Vitamin C could help sufferers of type 2 diabetes reduce blood sugar levels, according to a new Victorian study.
The Deakin University study, carried out over 10 years, shows that taking vitamin C could help more than one million Australians with type 2 diabetes reduce their blood sugar levels, with participants experiencing a 36 per cent drop in their blood sugar spikes after meals.
Published in the Diabetes, Obesity and Metabolism journal, the study shows that taking two 500mg doses of vitamin C daily can lower elevated blood sugar levels and reduce post-meal blood sugar spikes in type 2 diabetics.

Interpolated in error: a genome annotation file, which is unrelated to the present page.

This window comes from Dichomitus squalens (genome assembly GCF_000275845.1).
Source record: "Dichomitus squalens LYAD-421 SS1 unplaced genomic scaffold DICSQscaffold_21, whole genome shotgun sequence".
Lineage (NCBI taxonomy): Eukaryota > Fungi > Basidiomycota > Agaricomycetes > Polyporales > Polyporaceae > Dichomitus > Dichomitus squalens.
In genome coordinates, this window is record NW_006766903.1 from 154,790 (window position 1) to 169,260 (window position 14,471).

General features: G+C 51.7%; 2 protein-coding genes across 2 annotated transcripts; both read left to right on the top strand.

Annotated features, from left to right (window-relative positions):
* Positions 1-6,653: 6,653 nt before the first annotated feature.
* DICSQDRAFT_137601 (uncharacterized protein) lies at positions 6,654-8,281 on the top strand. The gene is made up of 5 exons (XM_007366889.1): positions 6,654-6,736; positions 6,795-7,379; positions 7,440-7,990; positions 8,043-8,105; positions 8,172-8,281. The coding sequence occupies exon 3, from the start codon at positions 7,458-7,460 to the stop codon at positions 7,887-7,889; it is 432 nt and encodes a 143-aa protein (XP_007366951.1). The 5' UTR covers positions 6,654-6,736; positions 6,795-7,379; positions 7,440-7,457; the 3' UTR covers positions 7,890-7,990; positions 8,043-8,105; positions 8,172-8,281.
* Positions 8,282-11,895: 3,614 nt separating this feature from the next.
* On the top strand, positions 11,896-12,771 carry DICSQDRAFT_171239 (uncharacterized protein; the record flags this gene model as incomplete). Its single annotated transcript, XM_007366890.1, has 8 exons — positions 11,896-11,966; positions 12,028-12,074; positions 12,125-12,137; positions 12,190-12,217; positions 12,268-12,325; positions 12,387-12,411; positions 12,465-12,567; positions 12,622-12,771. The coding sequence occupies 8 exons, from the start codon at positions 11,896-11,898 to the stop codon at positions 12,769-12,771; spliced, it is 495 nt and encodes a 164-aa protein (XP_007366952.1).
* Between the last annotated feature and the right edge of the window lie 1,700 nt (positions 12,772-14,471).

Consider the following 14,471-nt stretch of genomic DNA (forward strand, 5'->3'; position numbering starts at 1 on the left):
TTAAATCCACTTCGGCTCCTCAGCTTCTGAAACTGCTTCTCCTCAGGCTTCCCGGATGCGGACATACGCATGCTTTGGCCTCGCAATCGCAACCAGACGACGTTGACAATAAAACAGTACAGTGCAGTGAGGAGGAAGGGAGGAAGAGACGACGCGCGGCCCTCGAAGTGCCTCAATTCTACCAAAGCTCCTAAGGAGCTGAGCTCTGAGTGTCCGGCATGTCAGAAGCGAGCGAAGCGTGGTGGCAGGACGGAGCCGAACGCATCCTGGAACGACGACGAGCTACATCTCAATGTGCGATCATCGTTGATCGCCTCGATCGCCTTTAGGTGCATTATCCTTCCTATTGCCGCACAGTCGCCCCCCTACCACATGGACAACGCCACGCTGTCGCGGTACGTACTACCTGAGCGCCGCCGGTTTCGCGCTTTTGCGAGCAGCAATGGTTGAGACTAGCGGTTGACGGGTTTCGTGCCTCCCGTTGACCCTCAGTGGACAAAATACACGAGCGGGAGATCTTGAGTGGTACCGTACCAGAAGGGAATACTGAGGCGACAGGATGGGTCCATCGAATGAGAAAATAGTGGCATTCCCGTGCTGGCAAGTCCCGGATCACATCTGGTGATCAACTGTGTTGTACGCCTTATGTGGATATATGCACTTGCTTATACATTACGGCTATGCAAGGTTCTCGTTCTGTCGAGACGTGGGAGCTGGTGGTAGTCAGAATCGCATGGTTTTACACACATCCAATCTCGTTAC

“We found that participants had a significant 36 per cent drop in the blood sugar spike after meals,” lead researcher Associate Professor Glenn Wadley said. “This also meant that they spent almost three hours less per day living in a state of hyperglycaemia.
“This is extremely positive news as hyperglycaemia is a risk factor for cardiovascular disease in people living with type 2 diabetes.”
More than 1.2 million Australians have been diagnosed with the disease. The dose of vitamin C used in the randomised study was about 10 times the normal dietary intake … You’d need a dozen oranges a day to reach the levels we’re talking about.”
While vitamin C isn’t a cure for diabetes, Professor Wadley says it’s another tool in the box in reducing blood sugar level to a healthy level.